ExploreExhibitsExterior ExhibitsThe Gottlieb Transit Corridor

The Gottlieb Transit Corridor

Local Noon in the Gottlieb Transit Corridor

When the Sun reaches its highest point in the sky, directly overhead the Observatory’s meridian line, we celebrate local noon. A Museum Guide gives a free 15-minute presentation explaining how we use the Sun’s light in the Gottlieb Transit Corridor to tell us what day it is and where the Sun is located in its pathway across the sky.

Show Length: 15 min.

Upcoming Show Times

Friday, June 21

12:46 p.m. (Local Noon: 12:56 p.m.)

Saturday, June 22

12:46 p.m. (Local Noon: 12:56 p.m.)

Sunday, June 23

12:46 p.m. (Local Noon: 12:56 p.m.)

Tuesday, June 25

12:47 p.m. (Local Noon: 12:57 p.m.)

Wednesday, June 26

12:47 p.m. (Local Noon: 12:57 p.m.)

Thursday, June 27

12:47 p.m. (Local Noon: 12:57 p.m.)

Upcoming Equinox and Solstice Events at Griffith Observatory

The new Robert J. and Suzanne Gottlieb Transit Corridor, a monumental 150-foot-long, 10-foot-wide glass-walled passageway, immerses visitors in the motions of the Sun, Moon, and stars across the sky and demonstrates how these motions are linked with time and the calendar. Like the Observatory’s other public observing instruments, the Gottlieb Transit Corridor transforms visitors into astronomical observers and immerses them in the meaning of those observations.

The passage of time and the cycle of the seasons is fundamental knowledge. The Sun’s daily passage (transit) across the north-south line (meridian) and its changing elevation along the north-south arc that bridges the sky (celestial meridian) have been observed by people all over the Earth from prehistoric antiquity. While our world now moves with a precision defined by atomic clocks, the “zero-point” of time remains the transit of the Sun through the meridian, the north-south line that stretches around the globe at a given location on the Earth.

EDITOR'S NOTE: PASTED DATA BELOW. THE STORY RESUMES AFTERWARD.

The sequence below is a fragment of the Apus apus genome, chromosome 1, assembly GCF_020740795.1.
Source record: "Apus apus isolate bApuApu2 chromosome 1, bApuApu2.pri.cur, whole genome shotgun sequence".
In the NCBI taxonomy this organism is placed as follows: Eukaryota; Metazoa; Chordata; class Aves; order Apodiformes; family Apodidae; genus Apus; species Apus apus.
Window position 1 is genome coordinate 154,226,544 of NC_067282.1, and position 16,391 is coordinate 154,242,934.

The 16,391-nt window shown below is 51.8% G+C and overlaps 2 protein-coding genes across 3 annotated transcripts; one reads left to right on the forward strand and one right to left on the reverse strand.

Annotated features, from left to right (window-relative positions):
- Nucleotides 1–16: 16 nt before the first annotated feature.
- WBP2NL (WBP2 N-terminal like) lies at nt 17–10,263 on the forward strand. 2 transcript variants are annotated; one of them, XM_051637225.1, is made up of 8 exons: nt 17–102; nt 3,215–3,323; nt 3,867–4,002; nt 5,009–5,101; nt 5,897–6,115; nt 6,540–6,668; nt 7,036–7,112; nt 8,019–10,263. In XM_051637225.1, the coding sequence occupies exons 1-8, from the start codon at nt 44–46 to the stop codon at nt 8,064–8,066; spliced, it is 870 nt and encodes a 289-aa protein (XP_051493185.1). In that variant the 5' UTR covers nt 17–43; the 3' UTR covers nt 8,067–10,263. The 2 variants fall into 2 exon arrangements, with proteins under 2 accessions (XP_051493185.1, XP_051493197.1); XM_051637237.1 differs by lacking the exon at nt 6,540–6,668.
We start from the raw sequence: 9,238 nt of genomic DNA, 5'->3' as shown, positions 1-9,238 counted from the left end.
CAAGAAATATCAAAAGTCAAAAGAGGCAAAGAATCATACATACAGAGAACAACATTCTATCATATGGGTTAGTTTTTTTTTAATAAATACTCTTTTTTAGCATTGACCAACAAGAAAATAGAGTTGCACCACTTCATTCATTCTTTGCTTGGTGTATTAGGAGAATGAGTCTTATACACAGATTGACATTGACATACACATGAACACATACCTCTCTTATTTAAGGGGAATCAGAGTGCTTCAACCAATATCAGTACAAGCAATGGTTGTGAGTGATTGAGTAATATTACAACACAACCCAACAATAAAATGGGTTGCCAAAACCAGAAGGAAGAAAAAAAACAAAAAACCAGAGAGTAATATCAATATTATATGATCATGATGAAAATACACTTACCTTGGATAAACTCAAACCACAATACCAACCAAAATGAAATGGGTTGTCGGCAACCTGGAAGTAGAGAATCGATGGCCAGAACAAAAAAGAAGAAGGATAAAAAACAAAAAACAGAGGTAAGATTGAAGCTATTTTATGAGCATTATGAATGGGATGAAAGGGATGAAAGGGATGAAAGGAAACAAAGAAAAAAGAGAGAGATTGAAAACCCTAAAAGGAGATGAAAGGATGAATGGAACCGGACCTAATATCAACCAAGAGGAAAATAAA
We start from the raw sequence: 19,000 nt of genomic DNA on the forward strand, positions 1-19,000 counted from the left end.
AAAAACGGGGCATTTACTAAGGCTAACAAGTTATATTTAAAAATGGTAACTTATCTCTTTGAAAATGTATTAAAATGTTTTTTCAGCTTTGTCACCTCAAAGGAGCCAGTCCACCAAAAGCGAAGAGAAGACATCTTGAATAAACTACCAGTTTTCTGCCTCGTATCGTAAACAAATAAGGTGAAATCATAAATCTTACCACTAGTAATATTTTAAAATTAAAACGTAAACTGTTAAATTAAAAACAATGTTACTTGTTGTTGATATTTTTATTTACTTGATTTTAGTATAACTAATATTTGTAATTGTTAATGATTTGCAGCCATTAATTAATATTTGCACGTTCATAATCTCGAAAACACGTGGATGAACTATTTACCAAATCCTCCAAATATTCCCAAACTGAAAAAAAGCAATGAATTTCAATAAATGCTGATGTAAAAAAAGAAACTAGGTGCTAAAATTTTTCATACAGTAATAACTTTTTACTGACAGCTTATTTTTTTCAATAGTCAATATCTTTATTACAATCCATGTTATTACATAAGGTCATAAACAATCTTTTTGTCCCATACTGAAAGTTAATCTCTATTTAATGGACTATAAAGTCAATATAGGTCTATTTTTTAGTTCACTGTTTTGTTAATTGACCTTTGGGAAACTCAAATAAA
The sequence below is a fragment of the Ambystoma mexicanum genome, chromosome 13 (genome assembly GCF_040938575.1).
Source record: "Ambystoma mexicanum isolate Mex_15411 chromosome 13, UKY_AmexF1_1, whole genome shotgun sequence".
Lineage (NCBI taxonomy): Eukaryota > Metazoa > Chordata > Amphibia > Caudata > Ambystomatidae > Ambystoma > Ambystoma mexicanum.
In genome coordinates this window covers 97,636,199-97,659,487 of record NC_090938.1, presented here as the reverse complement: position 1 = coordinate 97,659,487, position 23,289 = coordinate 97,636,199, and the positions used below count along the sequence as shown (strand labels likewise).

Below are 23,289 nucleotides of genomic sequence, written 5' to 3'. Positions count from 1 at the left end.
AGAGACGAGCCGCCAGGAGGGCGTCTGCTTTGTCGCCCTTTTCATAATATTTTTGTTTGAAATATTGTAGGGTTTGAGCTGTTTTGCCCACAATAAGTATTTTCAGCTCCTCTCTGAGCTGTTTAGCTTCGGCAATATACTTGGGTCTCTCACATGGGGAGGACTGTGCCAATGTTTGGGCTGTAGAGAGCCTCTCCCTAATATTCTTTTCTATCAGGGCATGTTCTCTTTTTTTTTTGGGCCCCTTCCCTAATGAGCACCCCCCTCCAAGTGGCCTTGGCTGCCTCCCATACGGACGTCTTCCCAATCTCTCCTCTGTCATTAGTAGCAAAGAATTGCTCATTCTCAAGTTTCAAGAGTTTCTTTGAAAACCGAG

The Gottlieb Transit Corridor is an accurate outdoor public astronomical instrument built below-grade onto the west side of the Observatory. Its form echoes similar instruments from ancient temples and medieval churches, but updates the concept for the 21st century. The instrument has four primary components:

  • Meridian line. A bronze meridian line runs down the center of the glass-walled corridor. It is bounded on the north by stairs to the lawn and on the south by a large, black monolith. The line defines the meridian on the ground while the walls of the corridor flank the celestial meridian in the sky. The stairs and banister are angled to the north pole of the sky.
  • Foil. Mounted at an angle on the top of the monolith, the foil is a thin, curving metal panel containing a six-inch, long-focal-length lens. As the Sun moves across the sky each day, the lens sharpens the Sun’s light into a spot that moves across the walls and floor of the corridor.